On the conservative side, Supersaurus stretched longer than 128 feet from end to end, he said, far longer than the 108-foot Diplodocus.

But it’s possible the Dry Mesa Supersaurus reached even longer, Curtice said.

He’s gone back to the quarry and evaluated other bones that were excavated but never seriously analyzed, identifying what he says are vertebrae from the Supersaurus’ neck, back and tail — as well as part of its pubis bone.

With those additional structures, Cutrice said he determined Supersaurus’ neck alone was more than 52 feet long and its tail stretched further than 60 feet.

In all, he estimated, the creature could be as long as 137 feet long. 

Long-nosed spinosaur 

A new species of dinosaur that was four times the size of a king size bed roamed the Isle of Wight 125 million years ago, fossil analysis has revealed. 

Brighstoneus simmondsi is the latest in a host of new dinosaur discoveries described by scientists at the Natural History Museum in 2021.

A new species of dinosaur that was four times the size of a king size bed roamed the Isle of Wight 125 million years ago, fossil analysis has revealed

A new species of dinosaur that was four times the size of a king size bed roamed the Isle of Wight 125 million years ago, fossil analysis has revealed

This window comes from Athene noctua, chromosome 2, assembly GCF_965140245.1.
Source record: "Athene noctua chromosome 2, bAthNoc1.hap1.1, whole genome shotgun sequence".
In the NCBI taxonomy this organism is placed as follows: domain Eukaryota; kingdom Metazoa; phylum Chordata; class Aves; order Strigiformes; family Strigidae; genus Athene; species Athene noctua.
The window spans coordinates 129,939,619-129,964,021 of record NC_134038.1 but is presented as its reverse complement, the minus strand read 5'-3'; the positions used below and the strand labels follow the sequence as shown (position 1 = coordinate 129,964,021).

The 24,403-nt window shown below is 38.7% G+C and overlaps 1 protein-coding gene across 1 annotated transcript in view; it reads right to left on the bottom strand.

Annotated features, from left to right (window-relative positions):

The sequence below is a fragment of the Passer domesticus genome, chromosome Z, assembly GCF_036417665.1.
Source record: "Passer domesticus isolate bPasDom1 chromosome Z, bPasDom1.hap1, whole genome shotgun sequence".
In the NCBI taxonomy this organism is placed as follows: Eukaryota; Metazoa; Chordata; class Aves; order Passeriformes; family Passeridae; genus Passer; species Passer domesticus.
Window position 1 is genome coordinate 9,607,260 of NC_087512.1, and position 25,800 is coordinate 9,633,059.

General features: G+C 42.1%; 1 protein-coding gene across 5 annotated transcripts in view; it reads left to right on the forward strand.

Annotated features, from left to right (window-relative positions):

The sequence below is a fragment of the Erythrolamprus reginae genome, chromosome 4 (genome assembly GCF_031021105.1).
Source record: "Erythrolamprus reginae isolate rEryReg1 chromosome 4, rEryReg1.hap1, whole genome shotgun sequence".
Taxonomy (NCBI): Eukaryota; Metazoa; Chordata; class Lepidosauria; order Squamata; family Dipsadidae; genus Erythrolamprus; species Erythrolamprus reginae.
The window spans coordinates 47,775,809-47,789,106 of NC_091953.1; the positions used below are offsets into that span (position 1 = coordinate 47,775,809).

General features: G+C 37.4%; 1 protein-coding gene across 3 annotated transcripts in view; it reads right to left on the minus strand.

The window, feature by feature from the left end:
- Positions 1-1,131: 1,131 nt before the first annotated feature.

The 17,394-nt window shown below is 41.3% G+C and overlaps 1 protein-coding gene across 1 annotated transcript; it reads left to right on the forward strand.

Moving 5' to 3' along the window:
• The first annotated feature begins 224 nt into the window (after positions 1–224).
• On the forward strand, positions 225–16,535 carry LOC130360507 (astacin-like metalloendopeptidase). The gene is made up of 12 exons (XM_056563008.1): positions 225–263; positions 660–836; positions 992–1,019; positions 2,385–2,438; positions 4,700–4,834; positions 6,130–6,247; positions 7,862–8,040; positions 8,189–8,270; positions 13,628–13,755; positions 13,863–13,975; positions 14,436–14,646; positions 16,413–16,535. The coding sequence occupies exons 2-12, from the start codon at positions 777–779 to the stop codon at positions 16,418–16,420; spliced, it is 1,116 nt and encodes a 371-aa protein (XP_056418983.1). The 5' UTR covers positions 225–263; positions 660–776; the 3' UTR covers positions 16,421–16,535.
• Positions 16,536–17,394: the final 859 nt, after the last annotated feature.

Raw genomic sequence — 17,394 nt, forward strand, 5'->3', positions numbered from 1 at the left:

Experts say the discovery of the species suggests there were more iguanodontian dinosaurs in the UK in the Early Cretaceous period than previously thought. Its jaw is pictured

Experts say the discovery of the species suggests there were more iguanodontian dinosaurs in the UK in the Early Cretaceous period than previously thought. Its jaw is pictured

Brighstoneus simmondsi was found to have 28 teeth (pictured). It also had a bulbous nose, whereas the Iguanodon and Mantellisaurus have very straight noses

Brighstoneus simmondsi was found to have 28 teeth (pictured). It also had a bulbous nose, whereas the Iguanodon and Mantellisaurus have very straight noses

KEY FACTS ABOUT BRIGHTSTONEUS SIMMONDSI 

When did it exist?

125 million years ago

Where did it live?

Isle of Wight 

How long was it?

26ft (8m)

How much did it weigh?

2,000lbs (900kg)